Wild Thing, by author and physician Josh Bazell, is a sequel to his thrilling debut Beat The Reaper, which introduced former mob hitman Pietro Brwna as he tried to make up for his crimes by working as a doctor. Beat The Reaper was essentially Brwna’s origin story, and spent much of its time flashing back over his life up to that point. It was simultaneously an intensely personal story and a breakneck thriller full of black-as-night gallows humor. For example, in one particularly nerve-wracking scene, Brwna uses one of his own bones as a weapon. As soon as I finished reading it, I wanted more, but I also couldn’t quite picture where the story might go next. Beat The Reaper would be a hard act to follow for any author, and I’m glad that Bazell took up the challenge even if I don’t think the results quite hit the mark.
We catch up with Brwna on a cruise ship three years after the events of the first book. Now he is going by the name Lionel Azimuth and pulling rotting teeth for crew members as part of his catchall position as ship’s doctor. Brwna hates life on the boat, so when his old mentor hooks him up with a job working for a reclusive billionaire (referred to only as Rec Bill), he jumps at the chance. At least, he does until he finds out that the job involves going to Minnesota and hunting for a mythological lake monster as part of what may or may not be a scam or criminal operation. Softening the blow is the fact that his companion for the trip will be Violet Hearst, a paleontologist who is both a knockout beauty and a firm believer in the inevitable apocalypse due to ecological catastrophes. Much to Brwna’s surprise, Rec Bill is willing to pony up a steep payment for his cooperation in the trip, and soon enough he gives in despite his misgivings and Violet are on their way.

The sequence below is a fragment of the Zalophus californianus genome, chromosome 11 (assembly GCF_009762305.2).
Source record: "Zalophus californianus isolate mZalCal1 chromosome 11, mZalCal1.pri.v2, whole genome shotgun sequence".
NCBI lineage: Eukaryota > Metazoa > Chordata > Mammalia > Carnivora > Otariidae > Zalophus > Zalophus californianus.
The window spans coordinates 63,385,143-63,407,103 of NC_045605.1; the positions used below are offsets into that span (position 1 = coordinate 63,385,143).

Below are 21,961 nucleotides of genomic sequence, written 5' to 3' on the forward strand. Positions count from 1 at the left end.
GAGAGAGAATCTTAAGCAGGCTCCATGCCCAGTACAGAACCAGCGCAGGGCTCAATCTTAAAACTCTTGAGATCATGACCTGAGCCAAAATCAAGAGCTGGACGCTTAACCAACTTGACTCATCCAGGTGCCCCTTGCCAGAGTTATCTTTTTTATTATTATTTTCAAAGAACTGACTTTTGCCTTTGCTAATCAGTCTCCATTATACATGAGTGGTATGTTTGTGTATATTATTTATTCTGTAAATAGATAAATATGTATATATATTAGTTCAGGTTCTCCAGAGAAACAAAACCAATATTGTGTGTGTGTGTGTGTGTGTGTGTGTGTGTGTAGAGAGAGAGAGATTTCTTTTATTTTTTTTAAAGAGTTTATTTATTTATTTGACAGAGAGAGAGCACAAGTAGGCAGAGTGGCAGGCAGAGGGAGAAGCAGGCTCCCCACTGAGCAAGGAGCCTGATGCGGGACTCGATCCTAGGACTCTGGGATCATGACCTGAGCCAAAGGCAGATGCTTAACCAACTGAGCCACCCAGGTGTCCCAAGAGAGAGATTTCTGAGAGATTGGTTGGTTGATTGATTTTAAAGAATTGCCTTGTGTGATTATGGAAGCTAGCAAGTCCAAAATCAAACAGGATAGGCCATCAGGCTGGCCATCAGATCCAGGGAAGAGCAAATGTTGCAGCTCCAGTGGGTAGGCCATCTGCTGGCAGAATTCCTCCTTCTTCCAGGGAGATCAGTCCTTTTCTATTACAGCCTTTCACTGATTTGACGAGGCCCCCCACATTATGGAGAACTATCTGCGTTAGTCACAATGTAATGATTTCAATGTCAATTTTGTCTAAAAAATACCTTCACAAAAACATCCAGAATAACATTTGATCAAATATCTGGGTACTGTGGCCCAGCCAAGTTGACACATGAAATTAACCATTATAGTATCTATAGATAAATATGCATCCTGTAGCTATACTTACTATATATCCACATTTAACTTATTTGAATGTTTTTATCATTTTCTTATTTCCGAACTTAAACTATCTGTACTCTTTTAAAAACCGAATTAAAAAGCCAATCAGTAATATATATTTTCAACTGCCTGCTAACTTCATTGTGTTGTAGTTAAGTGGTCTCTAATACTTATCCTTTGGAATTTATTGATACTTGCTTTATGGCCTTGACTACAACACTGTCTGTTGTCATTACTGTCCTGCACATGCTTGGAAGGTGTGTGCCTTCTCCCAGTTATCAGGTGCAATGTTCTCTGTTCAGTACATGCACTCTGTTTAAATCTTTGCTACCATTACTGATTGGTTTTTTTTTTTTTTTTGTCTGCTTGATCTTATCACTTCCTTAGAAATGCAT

A lot of Wild Thing’s reviews focus on the fact that the subject matter is so different from the first book that it feels strange that it has the same main character. However, I don’t agree with the argument that this doesn’t feel like a Pietro Brwna book; I think Bazell just does as good a job with Brwna’s voice and sense of humor in Wild Thing, and I couldn’t picture any other character taking the lead. I love the character, and definitely laughed out loud more than once. I also don’t necessarily think that the cryptozoological angle doesn’t fit with a story about Brwna, although I could see how hints of possible fantastic elements might raise the hackles of people who like things to stay “realistic”.
What I do think is that Bazell actually wrote himself into a corner with Beat The Reaper. How do you write another book about the same character when you’ve a) revealed his entire backstory and b) established that he can’t keep working in a big public hospital? Any kind of follow-up would have to shake things up. I think the real reason people say that Wild Thing doesn’t feel like a Pietro Brwna book is that it isn’t actually about him as a person. Beat The Reaper was entirely focused on Brwna’s fall and redemption. All of the action and tension in the first book originated from events in his life both past and present, which meant that the stakes were exceedingly high and very personal.